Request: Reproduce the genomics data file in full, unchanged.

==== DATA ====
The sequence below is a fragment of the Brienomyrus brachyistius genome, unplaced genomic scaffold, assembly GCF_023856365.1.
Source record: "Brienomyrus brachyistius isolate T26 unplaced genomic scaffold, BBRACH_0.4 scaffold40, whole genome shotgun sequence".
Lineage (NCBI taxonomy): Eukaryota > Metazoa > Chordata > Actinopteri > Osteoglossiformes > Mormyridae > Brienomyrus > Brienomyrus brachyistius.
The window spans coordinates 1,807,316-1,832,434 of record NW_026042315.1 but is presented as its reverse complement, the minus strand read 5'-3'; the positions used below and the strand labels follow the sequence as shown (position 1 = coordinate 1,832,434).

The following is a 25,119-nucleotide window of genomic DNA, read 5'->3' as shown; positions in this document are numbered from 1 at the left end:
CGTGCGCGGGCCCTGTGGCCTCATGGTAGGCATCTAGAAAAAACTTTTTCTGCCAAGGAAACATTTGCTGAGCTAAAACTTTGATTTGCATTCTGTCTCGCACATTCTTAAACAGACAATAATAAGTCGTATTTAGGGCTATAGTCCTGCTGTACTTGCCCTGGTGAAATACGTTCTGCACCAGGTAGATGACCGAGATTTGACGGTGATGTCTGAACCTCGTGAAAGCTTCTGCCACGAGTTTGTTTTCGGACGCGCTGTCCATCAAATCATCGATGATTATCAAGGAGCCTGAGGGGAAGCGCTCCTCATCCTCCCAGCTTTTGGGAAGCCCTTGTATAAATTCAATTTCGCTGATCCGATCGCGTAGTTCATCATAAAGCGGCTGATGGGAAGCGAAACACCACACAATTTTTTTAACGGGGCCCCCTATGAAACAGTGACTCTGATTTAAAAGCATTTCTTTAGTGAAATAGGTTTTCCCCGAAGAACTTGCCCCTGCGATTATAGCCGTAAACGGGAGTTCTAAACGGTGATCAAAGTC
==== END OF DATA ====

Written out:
The sequence below is a fragment of the Brienomyrus brachyistius genome, unplaced genomic scaffold, assembly GCF_023856365.1.
Source record: "Brienomyrus brachyistius isolate T26 unplaced genomic scaffold, BBRACH_0.4 scaffold40, whole genome shotgun sequence".
Lineage (NCBI taxonomy): Eukaryota > Metazoa > Chordata > Actinopteri > Osteoglossiformes > Mormyridae > Brienomyrus > Brienomyrus brachyistius.
The window spans coordinates 1,807,316-1,832,434 of record NW_026042315.1 but is presented as its reverse complement, the minus strand read 5'-3'; the positions used below and the strand labels follow the sequence as shown (position 1 = coordinate 1,832,434).

The following is a 25,119-nucleotide window of genomic DNA, read 5'->3' as shown; positions in this document are numbered from 1 at the left end:
CGTGCGCGGGCCCTGTGGCCTCATGGTAGGCATCTAGAAAAAACTTTTTCTGCCAAGGAAACATTTGCTGAGCTAAAACTTTGATTTGCATTCTGTCTCGCACATTCTTAAACAGACAATAATAAGTCGTATTTAGGGCTATAGTCCTGCTGTACTTGCCCTGGTGAAATACGTTCTGCACCAGGTAGATGACCGAGATTTGACGGTGATGTCTGAACCTCGTGAAAGCTTCTGCCACGAGTTTGTTTTCGGACGCGCTGTCCATCAAATCATCGATGATTATCAAGGAGCCTGAGGGGAAGCGCTCCTCATCCTCCCAGCTTTTGGGAAGCCCTTGTATAAATTCAATTTCGCTGATCCGATCGCGTAGTTCATCATAAAGCGGCTGATGGGAAGCGAAACACCACACAATTTTTTTAACGGGGCCCCCTATGAAACAGTGACTCTGATTTAAAAGCATTTCTTTAGTGAAATAGGTTTTCCCCGAAGAACTTGCCCCTGCGATTATAGCCGTAAACGGGAGTTCTAAACGGTGATCAAAGTC